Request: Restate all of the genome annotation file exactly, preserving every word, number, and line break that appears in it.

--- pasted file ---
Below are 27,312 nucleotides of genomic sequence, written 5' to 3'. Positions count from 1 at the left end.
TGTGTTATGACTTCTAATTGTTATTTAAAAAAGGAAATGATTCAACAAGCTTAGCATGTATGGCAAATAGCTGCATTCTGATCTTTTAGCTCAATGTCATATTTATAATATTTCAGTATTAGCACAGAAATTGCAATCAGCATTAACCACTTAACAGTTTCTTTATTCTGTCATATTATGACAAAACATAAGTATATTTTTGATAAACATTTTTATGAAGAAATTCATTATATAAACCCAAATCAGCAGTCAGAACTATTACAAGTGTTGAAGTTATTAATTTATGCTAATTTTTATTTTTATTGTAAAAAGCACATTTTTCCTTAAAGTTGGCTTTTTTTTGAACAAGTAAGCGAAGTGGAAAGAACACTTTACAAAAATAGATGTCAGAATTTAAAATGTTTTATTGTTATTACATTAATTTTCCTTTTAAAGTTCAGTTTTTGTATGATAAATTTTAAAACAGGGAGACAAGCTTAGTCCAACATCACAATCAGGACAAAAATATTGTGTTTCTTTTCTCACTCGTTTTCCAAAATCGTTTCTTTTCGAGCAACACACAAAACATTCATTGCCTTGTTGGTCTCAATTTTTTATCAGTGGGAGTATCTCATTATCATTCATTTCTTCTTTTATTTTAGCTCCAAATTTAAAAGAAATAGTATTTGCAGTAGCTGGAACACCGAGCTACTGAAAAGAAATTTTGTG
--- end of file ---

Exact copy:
Below are 27,312 nucleotides of genomic sequence, written 5' to 3'. Positions count from 1 at the left end.
TGTGTTATGACTTCTAATTGTTATTTAAAAAAGGAAATGATTCAACAAGCTTAGCATGTATGGCAAATAGCTGCATTCTGATCTTTTAGCTCAATGTCATATTTATAATATTTCAGTATTAGCACAGAAATTGCAATCAGCATTAACCACTTAACAGTTTCTTTATTCTGTCATATTATGACAAAACATAAGTATATTTTTGATAAACATTTTTATGAAGAAATTCATTATATAAACCCAAATCAGCAGTCAGAACTATTACAAGTGTTGAAGTTATTAATTTATGCTAATTTTTATTTTTATTGTAAAAAGCACATTTTTCCTTAAAGTTGGCTTTTTTTTGAACAAGTAAGCGAAGTGGAAAGAACACTTTACAAAAATAGATGTCAGAATTTAAAATGTTTTATTGTTATTACATTAATTTTCCTTTTAAAGTTCAGTTTTTGTATGATAAATTTTAAAACAGGGAGACAAGCTTAGTCCAACATCACAATCAGGACAAAAATATTGTGTTTCTTTTCTCACTCGTTTTCCAAAATCGTTTCTTTTCGAGCAACACACAAAACATTCATTGCCTTGTTGGTCTCAATTTTTTATCAGTGGGAGTATCTCATTATCATTCATTTCTTCTTTTATTTTAGCTCCAAATTTAAAAGAAATAGTATTTGCAGTAGCTGGAACACCGAGCTACTGAAAAGAAATTTTGTG